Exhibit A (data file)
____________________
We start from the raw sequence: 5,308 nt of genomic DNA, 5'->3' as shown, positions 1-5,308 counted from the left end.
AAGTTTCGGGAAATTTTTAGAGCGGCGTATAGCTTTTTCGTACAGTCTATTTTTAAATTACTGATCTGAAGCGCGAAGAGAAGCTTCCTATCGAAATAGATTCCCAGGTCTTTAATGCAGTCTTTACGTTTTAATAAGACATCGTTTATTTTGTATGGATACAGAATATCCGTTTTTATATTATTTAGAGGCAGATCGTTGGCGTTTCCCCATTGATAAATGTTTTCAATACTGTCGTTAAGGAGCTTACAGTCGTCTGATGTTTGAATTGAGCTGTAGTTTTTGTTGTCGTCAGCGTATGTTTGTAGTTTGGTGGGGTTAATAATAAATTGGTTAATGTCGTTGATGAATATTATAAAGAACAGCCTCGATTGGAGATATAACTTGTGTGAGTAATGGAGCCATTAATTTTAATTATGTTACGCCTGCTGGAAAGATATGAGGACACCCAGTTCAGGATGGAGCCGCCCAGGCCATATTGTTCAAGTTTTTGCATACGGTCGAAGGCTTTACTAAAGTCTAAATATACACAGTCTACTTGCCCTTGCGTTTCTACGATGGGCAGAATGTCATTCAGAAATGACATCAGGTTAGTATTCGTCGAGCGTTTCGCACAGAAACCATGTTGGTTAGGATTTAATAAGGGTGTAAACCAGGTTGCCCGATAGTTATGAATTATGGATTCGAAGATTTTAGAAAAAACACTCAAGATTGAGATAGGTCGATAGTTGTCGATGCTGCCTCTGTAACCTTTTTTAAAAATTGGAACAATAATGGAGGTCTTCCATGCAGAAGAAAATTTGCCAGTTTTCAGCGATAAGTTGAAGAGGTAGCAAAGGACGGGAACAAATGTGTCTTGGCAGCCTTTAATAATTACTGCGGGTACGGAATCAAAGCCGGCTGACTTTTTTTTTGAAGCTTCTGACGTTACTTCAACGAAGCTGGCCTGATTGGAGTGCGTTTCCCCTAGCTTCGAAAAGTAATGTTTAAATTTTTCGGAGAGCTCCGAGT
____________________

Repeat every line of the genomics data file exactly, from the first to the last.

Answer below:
We start from the raw sequence: 5,308 nt of genomic DNA, 5'->3' as shown, positions 1-5,308 counted from the left end.
AAGTTTCGGGAAATTTTTAGAGCGGCGTATAGCTTTTTCGTACAGTCTATTTTTAAATTACTGATCTGAAGCGCGAAGAGAAGCTTCCTATCGAAATAGATTCCCAGGTCTTTAATGCAGTCTTTACGTTTTAATAAGACATCGTTTATTTTGTATGGATACAGAATATCCGTTTTTATATTATTTAGAGGCAGATCGTTGGCGTTTCCCCATTGATAAATGTTTTCAATACTGTCGTTAAGGAGCTTACAGTCGTCTGATGTTTGAATTGAGCTGTAGTTTTTGTTGTCGTCAGCGTATGTTTGTAGTTTGGTGGGGTTAATAATAAATTGGTTAATGTCGTTGATGAATATTATAAAGAACAGCCTCGATTGGAGATATAACTTGTGTGAGTAATGGAGCCATTAATTTTAATTATGTTACGCCTGCTGGAAAGATATGAGGACACCCAGTTCAGGATGGAGCCGCCCAGGCCATATTGTTCAAGTTTTTGCATACGGTCGAAGGCTTTACTAAAGTCTAAATATACACAGTCTACTTGCCCTTGCGTTTCTACGATGGGCAGAATGTCATTCAGAAATGACATCAGGTTAGTATTCGTCGAGCGTTTCGCACAGAAACCATGTTGGTTAGGATTTAATAAGGGTGTAAACCAGGTTGCCCGATAGTTATGAATTATGGATTCGAAGATTTTAGAAAAAACACTCAAGATTGAGATAGGTCGATAGTTGTCGATGCTGCCTCTGTAACCTTTTTTAAAAATTGGAACAATAATGGAGGTCTTCCATGCAGAAGAAAATTTGCCAGTTTTCAGCGATAAGTTGAAGAGGTAGCAAAGGACGGGAACAAATGTGTCTTGGCAGCCTTTAATAATTACTGCGGGTACGGAATCAAAGCCGGCTGACTTTTTTTTTGAAGCTTCTGACGTTACTTCAACGAAGCTGGCCTGATTGGAGTGCGTTTCCCCTAGCTTCGAAAAGTAATGTTTAAATTTTTCGGAGAGCTCCGAGT